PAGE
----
library in Eastpoint on Monday, October 17th, beginning at 5:30 p.m.
The public is welcome to attend.

The FROG Family Learning Program will host a trip to the Tallahas-
see Museum of History and Natural Science on Saturday, October
22nd, for Halloween Howl. Transportation will be provided for this
popular annual trip, but seats are limited. The bus will leave the county
by mid-afternoon and return late:inthe evening: For further informa-
tion and to make reservations,'Apalachicola and Eastpgoist families
should call Jhaki at 670-4423, Carrabelle families please call Marlene
at 697-2091.

A Genealogy Workshop will be held on Tuesday, October 25th from
6:00 to 7:00 p.m., at the library in Carrabelle. Library Assistant and
Branch Manager, Carolyn Sparks, will be the guest speaker at this
event hosted by the FROG Family Learning Program. For informa-
tion, call the library at 697-2366 or one of the FROG offices at 670-
4423 or 697-2091.

The library's updated online catalog can be accessed from.any com-
puter with internet capabilities. To locate a book or other type of in-
formation, go to www.franklin.lib.fl.us, click on "Online Card Cata-
log", then choose your library. There are lots of new features to ex-
plore in the catalog such as best seller lists and suggestions for new

The Franklin County Public Library's programs-FROG, WITH-ITI and
TIGERS-are offered at no cost to participants. Registration however
is required. For information about the Library and any of its pro-
grams, please call 697-2366, 670-8151, or, 653-2784 or view the
Library's website located at www.franklin.lib.fl.us.

t850-670-1687 (OFFICE)
o Facsimile 850-670-1685
Se-mail: hoffer531@gtcom.net


Vol. 14, No. 21,

October 14, 2005

Publisher Tom W. Hoffer

Director of Operations Andy Dyal
Contributors Dawn Radford
........... Carol Noble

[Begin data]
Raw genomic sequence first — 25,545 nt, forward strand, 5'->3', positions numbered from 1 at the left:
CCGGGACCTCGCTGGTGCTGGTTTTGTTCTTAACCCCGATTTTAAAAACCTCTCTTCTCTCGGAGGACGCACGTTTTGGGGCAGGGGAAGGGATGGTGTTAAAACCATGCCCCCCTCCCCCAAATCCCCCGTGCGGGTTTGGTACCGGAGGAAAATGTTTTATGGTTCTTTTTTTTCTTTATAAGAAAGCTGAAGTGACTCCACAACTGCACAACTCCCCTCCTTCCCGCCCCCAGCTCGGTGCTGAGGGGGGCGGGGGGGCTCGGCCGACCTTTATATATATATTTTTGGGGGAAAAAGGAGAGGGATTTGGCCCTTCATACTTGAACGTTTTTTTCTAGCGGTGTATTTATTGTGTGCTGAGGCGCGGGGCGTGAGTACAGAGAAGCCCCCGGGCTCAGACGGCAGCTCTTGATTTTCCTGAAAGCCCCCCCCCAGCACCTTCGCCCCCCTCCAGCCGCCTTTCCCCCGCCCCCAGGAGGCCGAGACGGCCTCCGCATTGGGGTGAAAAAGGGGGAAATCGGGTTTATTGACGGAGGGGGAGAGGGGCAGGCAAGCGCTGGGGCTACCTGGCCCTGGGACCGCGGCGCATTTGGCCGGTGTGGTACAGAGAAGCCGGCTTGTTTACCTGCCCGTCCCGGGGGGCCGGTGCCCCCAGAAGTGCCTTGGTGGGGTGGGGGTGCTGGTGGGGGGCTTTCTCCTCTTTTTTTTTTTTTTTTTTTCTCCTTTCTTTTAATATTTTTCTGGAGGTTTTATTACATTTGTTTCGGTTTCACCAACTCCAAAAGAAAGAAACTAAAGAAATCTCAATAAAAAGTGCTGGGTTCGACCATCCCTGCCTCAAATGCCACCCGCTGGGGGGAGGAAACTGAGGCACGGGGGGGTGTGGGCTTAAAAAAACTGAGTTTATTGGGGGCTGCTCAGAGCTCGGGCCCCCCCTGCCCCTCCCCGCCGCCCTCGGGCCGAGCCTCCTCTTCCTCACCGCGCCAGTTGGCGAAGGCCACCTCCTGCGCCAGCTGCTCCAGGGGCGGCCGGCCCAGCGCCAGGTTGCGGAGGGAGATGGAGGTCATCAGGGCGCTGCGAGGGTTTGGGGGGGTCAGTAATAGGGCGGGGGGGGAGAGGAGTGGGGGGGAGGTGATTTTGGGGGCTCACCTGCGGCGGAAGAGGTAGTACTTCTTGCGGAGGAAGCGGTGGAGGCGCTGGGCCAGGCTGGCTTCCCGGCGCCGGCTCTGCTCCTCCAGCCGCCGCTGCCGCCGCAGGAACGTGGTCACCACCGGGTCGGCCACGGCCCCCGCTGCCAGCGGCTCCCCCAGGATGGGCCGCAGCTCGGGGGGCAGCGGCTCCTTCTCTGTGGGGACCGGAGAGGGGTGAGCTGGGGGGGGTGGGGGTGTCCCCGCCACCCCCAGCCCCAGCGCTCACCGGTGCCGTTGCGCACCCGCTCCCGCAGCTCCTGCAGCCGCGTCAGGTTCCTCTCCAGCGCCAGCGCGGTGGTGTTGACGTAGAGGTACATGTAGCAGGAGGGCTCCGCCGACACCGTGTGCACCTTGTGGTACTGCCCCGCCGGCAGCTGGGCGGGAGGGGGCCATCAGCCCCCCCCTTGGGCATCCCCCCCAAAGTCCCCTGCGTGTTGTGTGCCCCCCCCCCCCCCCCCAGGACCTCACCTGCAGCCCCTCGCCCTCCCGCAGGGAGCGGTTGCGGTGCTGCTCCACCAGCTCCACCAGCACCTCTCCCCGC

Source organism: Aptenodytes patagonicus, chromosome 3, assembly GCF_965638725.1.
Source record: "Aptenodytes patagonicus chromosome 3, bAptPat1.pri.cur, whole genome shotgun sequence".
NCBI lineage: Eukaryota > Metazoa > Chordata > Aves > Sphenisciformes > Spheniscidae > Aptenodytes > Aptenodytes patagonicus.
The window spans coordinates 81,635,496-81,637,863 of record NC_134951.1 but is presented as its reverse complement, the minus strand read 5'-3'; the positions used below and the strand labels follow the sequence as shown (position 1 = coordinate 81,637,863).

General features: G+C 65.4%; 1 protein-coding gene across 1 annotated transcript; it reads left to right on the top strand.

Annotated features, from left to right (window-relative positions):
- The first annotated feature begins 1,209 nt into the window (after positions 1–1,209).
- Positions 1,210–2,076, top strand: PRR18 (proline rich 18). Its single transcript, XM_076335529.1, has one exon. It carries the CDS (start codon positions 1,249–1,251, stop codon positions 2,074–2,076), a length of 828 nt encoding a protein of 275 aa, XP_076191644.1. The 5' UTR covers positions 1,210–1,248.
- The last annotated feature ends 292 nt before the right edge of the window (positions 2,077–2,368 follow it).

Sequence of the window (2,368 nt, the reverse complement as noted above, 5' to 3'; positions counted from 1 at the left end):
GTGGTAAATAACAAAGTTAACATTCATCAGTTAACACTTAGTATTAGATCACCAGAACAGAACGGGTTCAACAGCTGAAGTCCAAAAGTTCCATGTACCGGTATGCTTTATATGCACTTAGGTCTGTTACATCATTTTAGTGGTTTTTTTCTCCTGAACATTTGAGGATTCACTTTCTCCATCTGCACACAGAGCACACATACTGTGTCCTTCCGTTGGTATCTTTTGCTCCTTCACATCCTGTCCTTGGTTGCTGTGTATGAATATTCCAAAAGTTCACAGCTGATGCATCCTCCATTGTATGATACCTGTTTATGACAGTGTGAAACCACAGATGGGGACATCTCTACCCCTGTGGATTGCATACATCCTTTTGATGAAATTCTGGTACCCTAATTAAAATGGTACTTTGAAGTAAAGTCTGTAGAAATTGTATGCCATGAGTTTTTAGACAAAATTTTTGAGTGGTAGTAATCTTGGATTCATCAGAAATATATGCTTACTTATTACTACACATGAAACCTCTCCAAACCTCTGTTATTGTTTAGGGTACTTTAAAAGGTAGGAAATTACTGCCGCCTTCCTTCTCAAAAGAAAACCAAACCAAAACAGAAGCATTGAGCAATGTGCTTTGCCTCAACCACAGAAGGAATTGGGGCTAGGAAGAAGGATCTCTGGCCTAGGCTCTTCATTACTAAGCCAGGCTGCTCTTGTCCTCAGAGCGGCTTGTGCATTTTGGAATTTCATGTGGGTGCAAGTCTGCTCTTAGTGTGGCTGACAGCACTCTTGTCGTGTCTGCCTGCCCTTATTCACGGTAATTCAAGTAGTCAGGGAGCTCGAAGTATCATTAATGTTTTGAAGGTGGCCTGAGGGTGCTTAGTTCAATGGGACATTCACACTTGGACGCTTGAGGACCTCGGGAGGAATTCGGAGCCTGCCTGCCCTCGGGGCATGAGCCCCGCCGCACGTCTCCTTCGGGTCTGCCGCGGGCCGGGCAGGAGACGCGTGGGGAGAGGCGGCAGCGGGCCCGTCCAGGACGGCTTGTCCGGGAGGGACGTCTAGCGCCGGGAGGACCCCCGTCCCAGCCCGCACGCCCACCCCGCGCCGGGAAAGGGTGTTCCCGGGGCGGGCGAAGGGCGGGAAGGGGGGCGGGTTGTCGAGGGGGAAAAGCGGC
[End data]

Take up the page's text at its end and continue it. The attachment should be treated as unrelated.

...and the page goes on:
............ Richard Noble
........... Skip Frink

Advertising Design
and Production Artist Diane Beauvais Dyal
Circulation Associate Jerry Weber

Citizen's Advisory Group

Rand Edelstein Alligator Point
Karen Cox-Dennis Apalachicola
Skip Frink Carrabelle
David Butler Carrabelle
Elizabeth and Jim Sisung Eastpoint
Bedford and Eugenia Watkins ................. Eastpoint
Barbara Revell Lanark Village
Richard Harper St. George Island

Back Issues
For current subscribers, back issues of the Chronicle are
available free, in single copies, if in stock, and a fee for
postage and handling. For example a 10 page issue would
cost $2.00 postpaid. Please write directly to the Chronicle
for price quotes if you seek several different or similar
issues. In-county subscriptions are $16.96 including tax.
Out-of-county subscriptions are $22.26 including tax.

Changes in subscription addresses must be sent to the
Chronicle in writing.

All contents Copyright 2005
Franklin Chronicle, Inc.

Costume Night At The Dixie


Saturday, October 29, 2005

SPECIAL PRIZE for best costume
sported by a member of the audi-
ence at the evening performance
of Rounding Third

ebrate the bewitching season of
Halloween by dressing in costume
to attend the October 29th per-
formance of the Theatre's first pro-
fessional production of its eighth
season. The 'best costume' will be
determined by the Dixie Theatre
Costumers, and a special prize will
be awarded.

Meet The "Coaches"

The talented professional actors
who will portray little league base-
ball coaches in award-winning
playwright Richard Dresser's
Rounding Third have arrived on
the Coast to begin rehearsals.
David Hemsley Caldwell (the vet-
eran coach) returns to the Dixie
after directing two productions of
Forever Plaid, as well as Smoke
on the Mountain, Bye Bye Birdie
and The Pavilion. He most recently
appeared at the Dixie as Sparky